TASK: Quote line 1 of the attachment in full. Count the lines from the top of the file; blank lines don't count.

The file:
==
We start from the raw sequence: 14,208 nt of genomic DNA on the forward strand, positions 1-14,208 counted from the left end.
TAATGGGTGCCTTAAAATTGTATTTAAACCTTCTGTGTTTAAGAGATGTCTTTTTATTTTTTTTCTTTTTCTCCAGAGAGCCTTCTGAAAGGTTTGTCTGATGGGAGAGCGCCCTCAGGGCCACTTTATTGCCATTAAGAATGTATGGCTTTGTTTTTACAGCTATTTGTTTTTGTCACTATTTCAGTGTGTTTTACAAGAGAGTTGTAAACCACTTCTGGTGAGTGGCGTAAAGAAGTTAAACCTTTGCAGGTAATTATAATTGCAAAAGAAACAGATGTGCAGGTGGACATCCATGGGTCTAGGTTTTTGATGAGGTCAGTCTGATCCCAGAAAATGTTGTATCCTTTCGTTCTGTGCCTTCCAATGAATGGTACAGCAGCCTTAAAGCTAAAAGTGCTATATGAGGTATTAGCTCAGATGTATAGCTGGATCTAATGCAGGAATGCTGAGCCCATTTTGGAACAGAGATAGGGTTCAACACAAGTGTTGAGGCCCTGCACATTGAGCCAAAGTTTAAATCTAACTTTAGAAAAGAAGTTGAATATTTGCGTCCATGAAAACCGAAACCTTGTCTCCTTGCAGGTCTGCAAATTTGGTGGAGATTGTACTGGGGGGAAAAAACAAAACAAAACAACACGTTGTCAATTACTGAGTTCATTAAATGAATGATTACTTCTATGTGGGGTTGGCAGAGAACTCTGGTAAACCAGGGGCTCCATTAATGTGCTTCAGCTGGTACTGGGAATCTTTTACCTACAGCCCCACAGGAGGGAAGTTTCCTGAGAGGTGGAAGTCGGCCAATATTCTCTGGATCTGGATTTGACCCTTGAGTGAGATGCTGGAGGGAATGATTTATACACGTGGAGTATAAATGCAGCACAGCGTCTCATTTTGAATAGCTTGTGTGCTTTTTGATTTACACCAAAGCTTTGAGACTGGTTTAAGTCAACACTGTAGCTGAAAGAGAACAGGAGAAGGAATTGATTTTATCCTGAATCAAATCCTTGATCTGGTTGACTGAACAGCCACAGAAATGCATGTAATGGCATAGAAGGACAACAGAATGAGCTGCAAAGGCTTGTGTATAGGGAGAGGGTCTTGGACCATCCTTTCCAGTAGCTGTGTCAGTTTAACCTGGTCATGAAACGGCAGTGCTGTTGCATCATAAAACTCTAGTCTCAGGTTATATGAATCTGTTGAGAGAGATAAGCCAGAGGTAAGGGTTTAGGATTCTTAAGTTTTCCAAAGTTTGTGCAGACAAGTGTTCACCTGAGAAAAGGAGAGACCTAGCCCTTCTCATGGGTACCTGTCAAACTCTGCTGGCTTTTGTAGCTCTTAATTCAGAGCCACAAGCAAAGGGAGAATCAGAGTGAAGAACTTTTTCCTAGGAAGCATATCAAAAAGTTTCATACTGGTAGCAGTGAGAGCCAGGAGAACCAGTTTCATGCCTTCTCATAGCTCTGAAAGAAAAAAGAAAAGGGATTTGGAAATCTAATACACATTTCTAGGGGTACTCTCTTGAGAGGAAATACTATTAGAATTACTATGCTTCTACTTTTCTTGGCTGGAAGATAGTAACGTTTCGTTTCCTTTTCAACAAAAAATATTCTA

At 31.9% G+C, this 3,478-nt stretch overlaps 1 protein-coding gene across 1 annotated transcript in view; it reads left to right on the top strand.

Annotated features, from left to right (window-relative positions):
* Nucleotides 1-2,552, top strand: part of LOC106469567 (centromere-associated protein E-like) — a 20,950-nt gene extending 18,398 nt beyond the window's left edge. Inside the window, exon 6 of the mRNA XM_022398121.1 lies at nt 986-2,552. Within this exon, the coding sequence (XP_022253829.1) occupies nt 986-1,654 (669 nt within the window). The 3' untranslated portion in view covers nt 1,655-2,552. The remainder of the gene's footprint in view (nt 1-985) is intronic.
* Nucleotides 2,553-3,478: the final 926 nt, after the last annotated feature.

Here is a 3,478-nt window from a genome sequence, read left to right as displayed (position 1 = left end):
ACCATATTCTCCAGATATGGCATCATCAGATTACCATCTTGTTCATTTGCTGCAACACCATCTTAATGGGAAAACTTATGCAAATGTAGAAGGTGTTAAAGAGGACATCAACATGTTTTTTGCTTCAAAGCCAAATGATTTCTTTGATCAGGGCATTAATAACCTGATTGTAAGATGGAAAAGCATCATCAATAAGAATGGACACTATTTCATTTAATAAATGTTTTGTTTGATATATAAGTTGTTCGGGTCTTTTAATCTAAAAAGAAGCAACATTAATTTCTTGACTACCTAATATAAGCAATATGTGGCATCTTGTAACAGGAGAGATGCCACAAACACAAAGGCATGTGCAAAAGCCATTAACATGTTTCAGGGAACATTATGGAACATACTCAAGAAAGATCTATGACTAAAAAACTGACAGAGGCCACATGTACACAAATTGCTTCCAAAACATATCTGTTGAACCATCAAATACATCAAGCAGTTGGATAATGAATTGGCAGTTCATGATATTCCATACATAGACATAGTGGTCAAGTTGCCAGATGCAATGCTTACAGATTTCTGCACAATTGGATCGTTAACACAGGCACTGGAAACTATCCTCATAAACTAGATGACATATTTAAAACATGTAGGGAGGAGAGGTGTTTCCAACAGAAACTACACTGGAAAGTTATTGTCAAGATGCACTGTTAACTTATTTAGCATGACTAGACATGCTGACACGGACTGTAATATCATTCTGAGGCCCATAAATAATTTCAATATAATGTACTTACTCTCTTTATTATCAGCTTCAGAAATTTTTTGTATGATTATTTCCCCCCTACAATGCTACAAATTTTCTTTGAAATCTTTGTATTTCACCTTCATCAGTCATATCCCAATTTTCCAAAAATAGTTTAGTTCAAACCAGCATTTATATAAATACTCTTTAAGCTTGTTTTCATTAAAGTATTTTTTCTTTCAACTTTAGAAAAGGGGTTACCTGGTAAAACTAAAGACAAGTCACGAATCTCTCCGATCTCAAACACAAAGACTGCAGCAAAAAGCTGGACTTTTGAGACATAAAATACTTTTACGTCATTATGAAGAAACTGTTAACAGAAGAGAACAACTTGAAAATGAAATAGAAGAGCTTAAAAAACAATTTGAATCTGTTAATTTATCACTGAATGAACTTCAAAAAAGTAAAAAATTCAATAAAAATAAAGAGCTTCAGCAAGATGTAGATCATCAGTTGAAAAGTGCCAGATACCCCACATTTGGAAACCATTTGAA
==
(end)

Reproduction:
We start from the raw sequence: 14,208 nt of genomic DNA on the forward strand, positions 1-14,208 counted from the left end.